1. Common pain meds increase risk after heart attack

    Don't touch these painkillers after a heart attack

    If you've survived a heart attack, you've already cheated death once -- but don't push your luck.

    You might not get off so easily next time around.

    I always warn my heart patients to stay off common painkillers after a heart attack -- especially ibuprofen and naproxen (aka Advil and Aleve). These drugs can dramatically increase the risk of a second heart attack and even death.

    The problem, of course, is that as people recover they tend to forget all about those warnings -- and a few months later, they start reaching for those painkillers again.

    And that's a huge and potentially deadly mistake.

    Memories may fade, but the risks do not -- and one new study shows they actually don't disappear over time.

    If you ignore my warnings and pop those pills in the first year after your heart attack, for example, your risk of suffering a second one or even dying of heart-related causes could shoot up by 30 percent when compared to someone who doesn't take painkillers.

    Thank that's bad? That's nothing -- because I have a number here that's even worse: Even if you manage to avoid that second heart attack, your risk of dying from any cause at all could be 59 percent higher if you take these meds, according to the new study of 100,000 European heart patients tracked for up to 12 years.

    That's just the first year. Over time, the risks go down -- but they remain consistently higher for people who take painkillers.

    At the five-year mark, heart attack patients who take the meds could have a 41 percent higher risk of a second heart attack or death from heart disease, and a 63 percent higher risk of death than those who don't take painkillers.

    In other words, don't touch those pills -- and really, that's good advice for everyone, not just heart patients. There are much better options for pain than painkillers, including 100 percent natural anti-inflammatory remedies such as MSM.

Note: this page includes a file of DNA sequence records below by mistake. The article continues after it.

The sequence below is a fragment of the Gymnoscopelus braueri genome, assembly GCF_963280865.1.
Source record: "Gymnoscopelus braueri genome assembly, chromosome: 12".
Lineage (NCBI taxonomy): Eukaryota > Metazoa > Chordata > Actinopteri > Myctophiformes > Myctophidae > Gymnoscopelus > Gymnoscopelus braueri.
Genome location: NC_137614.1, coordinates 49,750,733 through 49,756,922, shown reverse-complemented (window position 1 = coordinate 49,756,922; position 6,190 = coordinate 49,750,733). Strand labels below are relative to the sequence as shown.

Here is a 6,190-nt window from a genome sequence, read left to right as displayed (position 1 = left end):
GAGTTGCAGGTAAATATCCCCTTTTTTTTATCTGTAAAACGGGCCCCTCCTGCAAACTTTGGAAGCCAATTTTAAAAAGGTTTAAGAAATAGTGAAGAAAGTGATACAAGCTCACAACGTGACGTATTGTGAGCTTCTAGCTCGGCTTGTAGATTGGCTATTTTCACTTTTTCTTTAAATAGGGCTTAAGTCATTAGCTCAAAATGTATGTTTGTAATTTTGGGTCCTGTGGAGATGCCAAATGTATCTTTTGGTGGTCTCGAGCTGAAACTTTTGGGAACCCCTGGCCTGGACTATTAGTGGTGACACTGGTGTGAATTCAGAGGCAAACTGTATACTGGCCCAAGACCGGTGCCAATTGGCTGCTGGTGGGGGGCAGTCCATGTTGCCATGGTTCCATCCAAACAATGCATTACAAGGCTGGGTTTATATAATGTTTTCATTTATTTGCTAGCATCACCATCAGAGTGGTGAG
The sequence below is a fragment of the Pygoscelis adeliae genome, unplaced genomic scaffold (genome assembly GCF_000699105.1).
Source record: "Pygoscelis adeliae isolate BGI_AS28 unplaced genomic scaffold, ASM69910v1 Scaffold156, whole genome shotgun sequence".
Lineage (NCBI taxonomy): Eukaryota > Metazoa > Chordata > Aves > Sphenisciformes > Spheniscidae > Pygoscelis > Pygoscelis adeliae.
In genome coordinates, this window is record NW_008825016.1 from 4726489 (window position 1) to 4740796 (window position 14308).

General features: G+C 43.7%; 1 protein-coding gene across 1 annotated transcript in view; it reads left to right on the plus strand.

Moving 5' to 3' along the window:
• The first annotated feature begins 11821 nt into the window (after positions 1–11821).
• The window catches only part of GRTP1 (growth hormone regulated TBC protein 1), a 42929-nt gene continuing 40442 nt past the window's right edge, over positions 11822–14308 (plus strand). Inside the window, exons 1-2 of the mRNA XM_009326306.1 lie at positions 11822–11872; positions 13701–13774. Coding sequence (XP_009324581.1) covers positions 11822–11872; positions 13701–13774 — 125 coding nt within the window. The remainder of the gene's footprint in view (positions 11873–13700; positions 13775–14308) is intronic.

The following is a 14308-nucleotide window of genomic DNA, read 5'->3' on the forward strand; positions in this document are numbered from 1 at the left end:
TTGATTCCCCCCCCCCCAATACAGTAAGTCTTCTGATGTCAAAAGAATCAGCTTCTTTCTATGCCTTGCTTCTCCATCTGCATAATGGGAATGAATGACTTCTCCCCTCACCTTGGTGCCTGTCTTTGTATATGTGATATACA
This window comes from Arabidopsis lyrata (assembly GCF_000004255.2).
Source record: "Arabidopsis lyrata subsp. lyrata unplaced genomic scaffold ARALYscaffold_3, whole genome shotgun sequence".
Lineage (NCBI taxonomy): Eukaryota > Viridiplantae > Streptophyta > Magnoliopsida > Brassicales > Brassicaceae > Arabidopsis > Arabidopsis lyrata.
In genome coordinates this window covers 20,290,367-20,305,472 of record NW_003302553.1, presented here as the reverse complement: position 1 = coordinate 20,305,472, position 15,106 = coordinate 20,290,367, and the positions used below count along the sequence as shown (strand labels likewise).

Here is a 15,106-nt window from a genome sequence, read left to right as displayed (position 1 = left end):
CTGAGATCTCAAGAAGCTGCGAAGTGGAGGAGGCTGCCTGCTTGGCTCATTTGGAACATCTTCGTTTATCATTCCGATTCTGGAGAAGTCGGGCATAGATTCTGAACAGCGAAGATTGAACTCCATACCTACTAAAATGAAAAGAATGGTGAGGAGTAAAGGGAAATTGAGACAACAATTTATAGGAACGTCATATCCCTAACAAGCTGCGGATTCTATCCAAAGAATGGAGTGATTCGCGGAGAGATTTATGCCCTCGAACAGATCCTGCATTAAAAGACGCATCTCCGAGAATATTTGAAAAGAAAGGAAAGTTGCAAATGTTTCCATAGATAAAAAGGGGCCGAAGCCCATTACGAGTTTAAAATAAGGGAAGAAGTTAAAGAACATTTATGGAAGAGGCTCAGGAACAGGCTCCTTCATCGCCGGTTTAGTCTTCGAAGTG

Other safe options for pain include acupuncture and cold laser treatments. Speak to a holistic doctor to learn more.

  2. Painkillers up miscarriage risk

    You wouldn't dream of pumping a newborn full of powerful painkillers like ibuprofen -- yet nearly a fifth of all pregnant women take these meds during pregnancy... and it's killing their unborn children.

    Some of the most common painkillers of all -- non-steroidal anti-inflammatory drugs like ibuprofen -- can dramatically boost the risk of miscarriage.

    Canadian researchers compared data on 4,705 women who suffered a miscarriage during the first five months of pregnancy to 45,050 women who did not, and found that those who took the painkillers had 2.4 times the risk.

    Putting that into stark real terms, a woman has a 15 percent risk of miscarriage right off the bat -- but if she's been popping these painkillers, that risk shoots up to 35 percent.

    And believe it or not, those numbers might be on the low side: The researchers used prescription drug records, not self-reported use, to figure out who had taken the painkillers.

    That leaves out the scores of women who take over-the-counter drugs -- because in Canada, as in the United States, both ibuprofen and naproxen are widely available.

    Other NSAIDs include rofecoxib, diclofenac and celecoxib -- but don't put too much effort into memorizing those names. Most of the drugs that have become a common part of the household medicine chest aren't nearly as safe as you've been led to believe, and that's especially true during pregnancy.

    On the other hand, you never needed those drugs in the first place -- and pregnancy is a great opportunity to wean yourself off them for good as you explore the safe and effective nondrug alternatives that have helped millions beat pain, even during pregnancy.

    One study a couple years back found that 81 percent of pregnant women who suffered from back pain got at least some relief from acupuncture -- versus 59 percent of women who got a sham treatment.

    The needles don't hurt -- in fact, you'll barely feel them.

    But if acupuncture's not for you, try a good rub: Not only is massage therapy proven to bring pain relief to pregnant women, but it also can have a powerful stimulating effect on the immune system.

    And that's something that can benefit mom and baby alike.

  3. Painkillers linked to penis problems

    Common painkillers may chase the aches away... but they might send something else along for the ride: Your sex life.

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